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Like the Pixel phone’s camera? Thank Alphabet’s X moonshot factory

Here at the Wall Street Journal‘s WSJ.D conference, Astro Teller, the “captain of moonshots” at Alphabet’s X lab, says that if you judge his group by the impact of its works in progress—such as self-driving cars—you’re doing it all wrong. That’s because X’s mission is to get wild ideas up and running, and then “graduate” … Continue reading “Like the Pixel phone’s camera? Thank Alphabet’s X moonshot factory”

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Here at the Wall Street Journal‘s WSJ.D conference, Astro Teller, the “captain of moonshots” at Alphabet’s X lab, says that if you judge his group by the impact of its works in progress—such as self-driving cars—you’re doing it all wrong. That’s because X’s mission is to get wild ideas up and running, and then “graduate” them by spinning them off into entities that can steer them through to commercial availability.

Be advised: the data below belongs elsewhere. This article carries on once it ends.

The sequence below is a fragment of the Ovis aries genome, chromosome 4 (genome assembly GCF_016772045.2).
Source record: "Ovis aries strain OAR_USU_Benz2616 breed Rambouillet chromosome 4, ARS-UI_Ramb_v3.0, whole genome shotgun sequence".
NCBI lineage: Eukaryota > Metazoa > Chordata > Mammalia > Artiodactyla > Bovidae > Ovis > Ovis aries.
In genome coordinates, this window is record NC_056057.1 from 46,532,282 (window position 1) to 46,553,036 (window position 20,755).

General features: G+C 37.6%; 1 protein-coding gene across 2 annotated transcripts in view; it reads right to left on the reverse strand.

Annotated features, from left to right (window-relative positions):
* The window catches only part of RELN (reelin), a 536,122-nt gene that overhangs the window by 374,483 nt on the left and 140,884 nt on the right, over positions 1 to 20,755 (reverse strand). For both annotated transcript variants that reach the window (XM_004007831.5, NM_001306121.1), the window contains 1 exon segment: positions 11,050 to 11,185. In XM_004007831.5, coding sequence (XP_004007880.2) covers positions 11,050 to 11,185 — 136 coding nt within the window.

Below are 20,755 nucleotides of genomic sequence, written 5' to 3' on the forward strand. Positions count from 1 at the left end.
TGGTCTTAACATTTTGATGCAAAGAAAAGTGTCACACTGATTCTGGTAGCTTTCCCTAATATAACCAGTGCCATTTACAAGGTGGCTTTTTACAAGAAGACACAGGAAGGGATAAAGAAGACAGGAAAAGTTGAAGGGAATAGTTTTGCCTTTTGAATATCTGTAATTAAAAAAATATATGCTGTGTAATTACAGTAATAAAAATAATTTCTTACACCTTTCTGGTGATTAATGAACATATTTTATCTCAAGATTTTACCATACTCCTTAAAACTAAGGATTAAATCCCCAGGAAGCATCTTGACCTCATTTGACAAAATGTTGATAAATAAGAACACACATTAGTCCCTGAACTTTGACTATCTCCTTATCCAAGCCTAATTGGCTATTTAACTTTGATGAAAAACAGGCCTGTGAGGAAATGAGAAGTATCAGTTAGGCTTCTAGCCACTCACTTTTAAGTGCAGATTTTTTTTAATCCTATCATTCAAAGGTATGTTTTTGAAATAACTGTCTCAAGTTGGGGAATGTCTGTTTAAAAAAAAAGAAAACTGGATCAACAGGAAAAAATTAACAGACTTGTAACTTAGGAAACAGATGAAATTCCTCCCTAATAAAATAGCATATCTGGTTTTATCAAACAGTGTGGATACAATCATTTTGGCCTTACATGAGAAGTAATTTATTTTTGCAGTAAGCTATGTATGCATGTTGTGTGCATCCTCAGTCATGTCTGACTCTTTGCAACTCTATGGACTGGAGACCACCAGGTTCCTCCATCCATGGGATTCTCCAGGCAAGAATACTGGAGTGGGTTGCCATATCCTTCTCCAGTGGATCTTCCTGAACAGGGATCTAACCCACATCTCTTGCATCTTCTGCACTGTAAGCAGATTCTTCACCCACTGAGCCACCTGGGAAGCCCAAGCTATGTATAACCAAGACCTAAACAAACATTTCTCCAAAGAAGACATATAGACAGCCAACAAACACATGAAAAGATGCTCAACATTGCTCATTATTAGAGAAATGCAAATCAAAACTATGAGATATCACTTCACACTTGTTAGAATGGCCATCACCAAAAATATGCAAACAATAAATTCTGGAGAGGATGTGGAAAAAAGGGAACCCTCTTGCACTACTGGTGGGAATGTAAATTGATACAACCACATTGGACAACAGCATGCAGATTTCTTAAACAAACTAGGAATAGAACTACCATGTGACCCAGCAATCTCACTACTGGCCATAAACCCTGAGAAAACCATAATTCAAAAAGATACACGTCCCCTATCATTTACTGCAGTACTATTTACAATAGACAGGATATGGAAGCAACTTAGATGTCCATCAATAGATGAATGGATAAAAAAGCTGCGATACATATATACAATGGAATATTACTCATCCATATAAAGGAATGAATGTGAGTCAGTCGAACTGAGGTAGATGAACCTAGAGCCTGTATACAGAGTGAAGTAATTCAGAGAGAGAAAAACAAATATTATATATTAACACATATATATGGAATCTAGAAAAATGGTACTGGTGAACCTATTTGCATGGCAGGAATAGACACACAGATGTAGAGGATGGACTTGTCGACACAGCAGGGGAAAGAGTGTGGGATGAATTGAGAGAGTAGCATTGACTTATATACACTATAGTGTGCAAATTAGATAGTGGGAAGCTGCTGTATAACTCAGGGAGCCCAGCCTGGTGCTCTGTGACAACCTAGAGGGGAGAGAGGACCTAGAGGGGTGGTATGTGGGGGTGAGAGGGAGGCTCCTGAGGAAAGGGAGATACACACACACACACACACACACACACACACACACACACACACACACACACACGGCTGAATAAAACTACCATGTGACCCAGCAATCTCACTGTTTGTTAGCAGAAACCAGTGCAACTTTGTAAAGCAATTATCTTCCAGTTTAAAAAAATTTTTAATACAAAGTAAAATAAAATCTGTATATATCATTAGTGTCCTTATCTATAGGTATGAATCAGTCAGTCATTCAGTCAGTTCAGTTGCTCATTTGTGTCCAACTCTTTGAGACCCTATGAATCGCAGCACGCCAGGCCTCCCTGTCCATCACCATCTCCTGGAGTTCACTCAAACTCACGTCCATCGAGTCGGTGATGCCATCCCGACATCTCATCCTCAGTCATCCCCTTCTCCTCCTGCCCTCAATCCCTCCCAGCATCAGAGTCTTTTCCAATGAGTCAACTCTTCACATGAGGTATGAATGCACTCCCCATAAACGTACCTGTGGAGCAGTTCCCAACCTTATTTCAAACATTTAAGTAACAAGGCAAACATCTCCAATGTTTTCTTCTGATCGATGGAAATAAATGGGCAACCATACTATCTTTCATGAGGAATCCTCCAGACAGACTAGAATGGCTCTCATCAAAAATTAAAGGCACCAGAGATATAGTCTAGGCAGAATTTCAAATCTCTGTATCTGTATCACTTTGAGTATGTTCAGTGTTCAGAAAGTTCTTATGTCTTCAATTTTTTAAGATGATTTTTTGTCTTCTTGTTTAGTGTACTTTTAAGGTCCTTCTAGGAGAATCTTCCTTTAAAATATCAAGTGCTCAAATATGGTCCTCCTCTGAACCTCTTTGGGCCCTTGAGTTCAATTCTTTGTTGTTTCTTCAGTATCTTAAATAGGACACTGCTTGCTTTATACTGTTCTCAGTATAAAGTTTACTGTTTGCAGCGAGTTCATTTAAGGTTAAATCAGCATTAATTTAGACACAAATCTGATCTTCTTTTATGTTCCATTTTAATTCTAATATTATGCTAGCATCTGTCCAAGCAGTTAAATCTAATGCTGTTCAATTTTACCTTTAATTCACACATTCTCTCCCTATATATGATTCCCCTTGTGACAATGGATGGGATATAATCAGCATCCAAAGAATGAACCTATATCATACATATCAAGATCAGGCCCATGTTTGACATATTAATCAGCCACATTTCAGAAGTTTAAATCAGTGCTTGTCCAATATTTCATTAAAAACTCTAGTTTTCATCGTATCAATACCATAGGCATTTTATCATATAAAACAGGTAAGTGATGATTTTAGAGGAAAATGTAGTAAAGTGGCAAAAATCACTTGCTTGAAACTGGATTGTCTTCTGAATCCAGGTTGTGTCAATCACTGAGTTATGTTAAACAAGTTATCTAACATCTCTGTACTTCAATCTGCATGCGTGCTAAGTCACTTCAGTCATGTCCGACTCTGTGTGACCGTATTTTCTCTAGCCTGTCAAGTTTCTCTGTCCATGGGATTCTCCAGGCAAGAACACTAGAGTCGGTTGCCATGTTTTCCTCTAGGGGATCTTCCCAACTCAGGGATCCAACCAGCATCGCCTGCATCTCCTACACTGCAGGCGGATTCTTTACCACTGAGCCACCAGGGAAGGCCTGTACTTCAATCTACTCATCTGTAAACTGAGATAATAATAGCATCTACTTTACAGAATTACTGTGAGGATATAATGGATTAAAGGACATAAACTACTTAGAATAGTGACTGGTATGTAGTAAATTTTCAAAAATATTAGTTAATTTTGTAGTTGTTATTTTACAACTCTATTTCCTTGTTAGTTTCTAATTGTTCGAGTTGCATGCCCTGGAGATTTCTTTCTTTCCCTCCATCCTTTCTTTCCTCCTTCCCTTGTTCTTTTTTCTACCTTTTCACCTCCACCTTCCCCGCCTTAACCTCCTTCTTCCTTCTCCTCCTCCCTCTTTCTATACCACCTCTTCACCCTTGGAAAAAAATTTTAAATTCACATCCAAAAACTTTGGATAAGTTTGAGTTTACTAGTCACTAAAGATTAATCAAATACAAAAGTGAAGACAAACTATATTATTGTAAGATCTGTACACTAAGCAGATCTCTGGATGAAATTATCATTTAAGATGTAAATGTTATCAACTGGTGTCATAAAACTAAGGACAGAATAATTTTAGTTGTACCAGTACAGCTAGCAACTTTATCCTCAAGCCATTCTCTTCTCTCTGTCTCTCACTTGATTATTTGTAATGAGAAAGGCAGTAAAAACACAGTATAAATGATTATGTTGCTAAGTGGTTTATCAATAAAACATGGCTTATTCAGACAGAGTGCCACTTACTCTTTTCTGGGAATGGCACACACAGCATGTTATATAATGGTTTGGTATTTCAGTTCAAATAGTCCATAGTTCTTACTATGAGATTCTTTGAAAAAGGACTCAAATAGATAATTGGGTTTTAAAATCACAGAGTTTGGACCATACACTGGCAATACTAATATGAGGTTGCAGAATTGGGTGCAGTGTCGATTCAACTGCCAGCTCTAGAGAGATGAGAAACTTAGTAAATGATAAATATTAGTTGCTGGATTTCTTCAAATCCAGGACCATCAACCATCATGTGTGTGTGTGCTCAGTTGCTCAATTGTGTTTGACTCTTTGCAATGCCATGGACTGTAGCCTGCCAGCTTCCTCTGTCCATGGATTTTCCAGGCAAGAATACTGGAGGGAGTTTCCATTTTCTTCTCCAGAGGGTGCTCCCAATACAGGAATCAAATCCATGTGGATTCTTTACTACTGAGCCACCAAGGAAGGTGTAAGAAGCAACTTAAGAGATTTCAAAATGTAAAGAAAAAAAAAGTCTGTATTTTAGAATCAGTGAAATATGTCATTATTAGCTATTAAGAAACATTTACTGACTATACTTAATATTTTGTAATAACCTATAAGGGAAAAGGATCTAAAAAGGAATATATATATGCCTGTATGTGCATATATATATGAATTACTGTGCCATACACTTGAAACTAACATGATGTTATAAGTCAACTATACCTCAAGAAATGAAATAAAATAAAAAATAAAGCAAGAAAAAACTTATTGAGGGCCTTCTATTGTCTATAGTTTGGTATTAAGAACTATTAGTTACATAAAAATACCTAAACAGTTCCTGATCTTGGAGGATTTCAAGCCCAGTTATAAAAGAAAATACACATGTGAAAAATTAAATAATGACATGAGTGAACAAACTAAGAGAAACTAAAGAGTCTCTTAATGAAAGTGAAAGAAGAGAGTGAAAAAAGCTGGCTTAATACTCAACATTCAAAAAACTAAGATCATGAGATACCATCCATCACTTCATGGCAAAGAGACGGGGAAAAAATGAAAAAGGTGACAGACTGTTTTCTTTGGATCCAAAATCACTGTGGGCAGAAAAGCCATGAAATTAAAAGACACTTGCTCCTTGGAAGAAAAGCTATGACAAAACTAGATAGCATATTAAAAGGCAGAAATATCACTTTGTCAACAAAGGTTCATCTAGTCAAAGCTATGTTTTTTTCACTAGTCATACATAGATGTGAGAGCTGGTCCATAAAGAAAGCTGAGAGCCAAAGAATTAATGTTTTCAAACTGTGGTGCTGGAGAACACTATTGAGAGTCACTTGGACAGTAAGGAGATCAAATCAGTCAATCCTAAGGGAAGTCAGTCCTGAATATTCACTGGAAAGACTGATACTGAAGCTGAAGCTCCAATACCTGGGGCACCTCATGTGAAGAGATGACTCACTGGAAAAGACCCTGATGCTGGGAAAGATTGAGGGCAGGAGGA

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As an example, he gave a product I didn’t even know that X had a hand in: Google’s new Pixel phone, which has received excellent reviews for camera quality. Turns out that X had a low-profile group working on computational photography. When it became clear that it made more sense to pursue it as a smartphone technology than for a standalone camera, the team went to work on the Pixel phone—and their effort paid off, even though X didn’t get the glory.  

About the author

Harry McCracken is the technology editor for Fast Company, based in San Francisco. In past lives, he was editor at large for Time magazine, founder and editor of Technologizer, and editor of PC World.

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